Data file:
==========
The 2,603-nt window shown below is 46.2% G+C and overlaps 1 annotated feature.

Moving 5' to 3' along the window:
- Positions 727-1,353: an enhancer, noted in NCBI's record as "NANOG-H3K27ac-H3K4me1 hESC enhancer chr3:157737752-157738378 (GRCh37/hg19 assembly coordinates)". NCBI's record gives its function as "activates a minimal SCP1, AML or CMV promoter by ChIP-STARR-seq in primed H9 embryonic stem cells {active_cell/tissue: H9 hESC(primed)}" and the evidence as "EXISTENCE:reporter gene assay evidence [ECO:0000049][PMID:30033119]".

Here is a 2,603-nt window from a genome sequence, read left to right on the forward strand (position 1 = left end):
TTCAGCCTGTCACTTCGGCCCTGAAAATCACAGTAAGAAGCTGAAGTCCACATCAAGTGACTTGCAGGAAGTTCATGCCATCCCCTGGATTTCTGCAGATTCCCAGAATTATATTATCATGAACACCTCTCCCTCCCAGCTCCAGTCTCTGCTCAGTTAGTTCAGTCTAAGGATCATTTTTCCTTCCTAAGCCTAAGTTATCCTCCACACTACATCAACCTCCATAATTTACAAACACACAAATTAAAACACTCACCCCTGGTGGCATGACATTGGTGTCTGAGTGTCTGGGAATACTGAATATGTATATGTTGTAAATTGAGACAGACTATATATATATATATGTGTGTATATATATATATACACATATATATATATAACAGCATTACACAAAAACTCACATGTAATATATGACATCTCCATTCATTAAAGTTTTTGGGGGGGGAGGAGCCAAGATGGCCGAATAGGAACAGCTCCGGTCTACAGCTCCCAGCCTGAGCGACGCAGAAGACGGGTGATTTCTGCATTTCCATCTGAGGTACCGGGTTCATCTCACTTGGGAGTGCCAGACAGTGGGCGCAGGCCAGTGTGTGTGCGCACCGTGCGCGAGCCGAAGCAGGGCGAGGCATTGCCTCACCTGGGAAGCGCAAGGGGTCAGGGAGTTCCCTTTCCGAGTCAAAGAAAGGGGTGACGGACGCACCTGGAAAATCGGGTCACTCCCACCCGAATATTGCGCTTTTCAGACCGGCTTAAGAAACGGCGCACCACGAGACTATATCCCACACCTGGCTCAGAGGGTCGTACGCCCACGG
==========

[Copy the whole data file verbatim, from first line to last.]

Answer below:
The 2,603-nt window shown below is 46.2% G+C and overlaps 1 annotated feature.

Moving 5' to 3' along the window:
- Positions 727-1,353: an enhancer, noted in NCBI's record as "NANOG-H3K27ac-H3K4me1 hESC enhancer chr3:157737752-157738378 (GRCh37/hg19 assembly coordinates)". NCBI's record gives its function as "activates a minimal SCP1, AML or CMV promoter by ChIP-STARR-seq in primed H9 embryonic stem cells {active_cell/tissue: H9 hESC(primed)}" and the evidence as "EXISTENCE:reporter gene assay evidence [ECO:0000049][PMID:30033119]".

Here is a 2,603-nt window from a genome sequence, read left to right on the forward strand (position 1 = left end):
TTCAGCCTGTCACTTCGGCCCTGAAAATCACAGTAAGAAGCTGAAGTCCACATCAAGTGACTTGCAGGAAGTTCATGCCATCCCCTGGATTTCTGCAGATTCCCAGAATTATATTATCATGAACACCTCTCCCTCCCAGCTCCAGTCTCTGCTCAGTTAGTTCAGTCTAAGGATCATTTTTCCTTCCTAAGCCTAAGTTATCCTCCACACTACATCAACCTCCATAATTTACAAACACACAAATTAAAACACTCACCCCTGGTGGCATGACATTGGTGTCTGAGTGTCTGGGAATACTGAATATGTATATGTTGTAAATTGAGACAGACTATATATATATATATGTGTGTATATATATATATACACATATATATATATAACAGCATTACACAAAAACTCACATGTAATATATGACATCTCCATTCATTAAAGTTTTTGGGGGGGGAGGAGCCAAGATGGCCGAATAGGAACAGCTCCGGTCTACAGCTCCCAGCCTGAGCGACGCAGAAGACGGGTGATTTCTGCATTTCCATCTGAGGTACCGGGTTCATCTCACTTGGGAGTGCCAGACAGTGGGCGCAGGCCAGTGTGTGTGCGCACCGTGCGCGAGCCGAAGCAGGGCGAGGCATTGCCTCACCTGGGAAGCGCAAGGGGTCAGGGAGTTCCCTTTCCGAGTCAAAGAAAGGGGTGACGGACGCACCTGGAAAATCGGGTCACTCCCACCCGAATATTGCGCTTTTCAGACCGGCTTAAGAAACGGCGCACCACGAGACTATATCCCACACCTGGCTCAGAGGGTCGTACGCCCACGG